On Tuesday, the Acton Institute, along with our friends from the Mackinac Center for Public Policy, welcomed F.H. Buckley, Foundation Professor at George Mason University School of Law and author of The Once and Future King: The Rise of Crown Goverment in America, for a lecture presentation in the Acton Building’s Mark Murray Auditorium. Buckley addressed the topic of his book, describing the increase in presidential that has occurred since the time of the founders, and which has reached its fullest flowering in the Obama Administration. You can watch the video below; if you haven’t listened already, you might be interested in the latest edition of Radio Free Acton which features an interview with Buckley.
On this edition of Radio Free Acton, I was privileged to speak with F. H. Buckley, Foundation Professor at George Mason University School of Law and author of a number of books, his latest being The Once and Future King: The Rise of Crown Government in America.
The story of American Government is the story of the rise of presidential power, which has seen its fullest, and – for those who believe in the principles of the Constitution and oppose one-man rule – most unsettling flowering in the presidency of Barack Obama. How did a country that was founded on small-r republican principles go from overthrowing the rule of the King George to essentially creating its own elected monarchy, which George Mason, one of the founding fathers, considered worse than the real thing? Buckley discusses this process and our current political dilemma.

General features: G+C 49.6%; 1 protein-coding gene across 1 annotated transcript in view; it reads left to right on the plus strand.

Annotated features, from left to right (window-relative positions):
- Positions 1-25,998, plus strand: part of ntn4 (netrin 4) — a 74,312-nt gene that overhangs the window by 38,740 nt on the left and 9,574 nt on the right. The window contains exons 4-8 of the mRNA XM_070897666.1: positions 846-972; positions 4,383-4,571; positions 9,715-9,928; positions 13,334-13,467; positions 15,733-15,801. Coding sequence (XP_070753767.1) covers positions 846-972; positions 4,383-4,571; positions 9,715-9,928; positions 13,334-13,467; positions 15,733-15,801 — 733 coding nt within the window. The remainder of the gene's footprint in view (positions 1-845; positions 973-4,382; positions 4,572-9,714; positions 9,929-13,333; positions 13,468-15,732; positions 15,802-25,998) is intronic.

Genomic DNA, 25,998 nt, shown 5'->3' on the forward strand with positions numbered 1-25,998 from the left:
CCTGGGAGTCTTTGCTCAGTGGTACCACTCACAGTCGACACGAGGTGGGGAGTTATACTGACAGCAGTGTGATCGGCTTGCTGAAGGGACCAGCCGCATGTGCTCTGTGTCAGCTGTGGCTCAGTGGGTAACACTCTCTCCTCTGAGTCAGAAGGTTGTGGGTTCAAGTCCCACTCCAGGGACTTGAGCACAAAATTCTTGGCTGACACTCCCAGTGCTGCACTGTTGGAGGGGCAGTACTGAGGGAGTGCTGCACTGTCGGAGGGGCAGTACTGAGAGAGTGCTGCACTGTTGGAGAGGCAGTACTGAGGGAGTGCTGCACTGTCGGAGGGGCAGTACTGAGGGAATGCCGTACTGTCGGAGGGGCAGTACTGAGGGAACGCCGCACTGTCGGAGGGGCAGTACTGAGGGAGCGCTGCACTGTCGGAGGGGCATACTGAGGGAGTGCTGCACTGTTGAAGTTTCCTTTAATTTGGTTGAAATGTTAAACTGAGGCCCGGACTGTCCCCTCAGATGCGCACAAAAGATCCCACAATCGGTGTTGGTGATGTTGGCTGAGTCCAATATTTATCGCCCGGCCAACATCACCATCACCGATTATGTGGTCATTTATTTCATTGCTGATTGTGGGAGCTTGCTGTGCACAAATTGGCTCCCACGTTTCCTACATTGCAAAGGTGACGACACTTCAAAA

Later this week, we’ll post the video of Buckley’s lecture on the same topic, which he delivered yesterday at the Acton Building’s Mark Murray Auditorium at an event co sponsored by Acton and The Mackinac Center for Public Policy.
At the Mackinac Center blog, I look at a really shabby piece of reportage in GQ Magazine on ArtPrize, the annual public art competition in Grand Rapids, Mich. Grand Rapids is also where the Acton Institute is based and it’s a terrific Midwestern city doing a lot of things right. But when East Coast writer Matthew Power visited GR he saw only “flyover country,” a “provincial” mindset, “G.R.-usalem” (lots of churches) and “ordinary” local inhabitants.
You know where this is going. I say:
Ultimately, Power gets to his main point, which readers could easily anticipate as leveling a charge of what is perceived as the only sin known to Western Civilization by East Coast writers of a particular persuasion: hypocrisy. For it seems Rick DeVos’ parents fund free-market (including the Mackinac Center) and conservative Christian causes, and young Rick’s motivations are judged negatively by Power’s perceived “sins” of DeVos’ mere et pere and the causes they fund.
“To some of the [DeVos] family’s detractors, the millions in soft money and the funding of conservative Christian organizations suggest more ambitious goals: an end to nearly all government control and regulation, media, education … and the arts,” Power cavils. “Whatever their motives, it seemed odd that a family with such an agenda would let its heir apparent throw open the gates to its city in an open call to any and all artists, not matter how starving or unwashed.”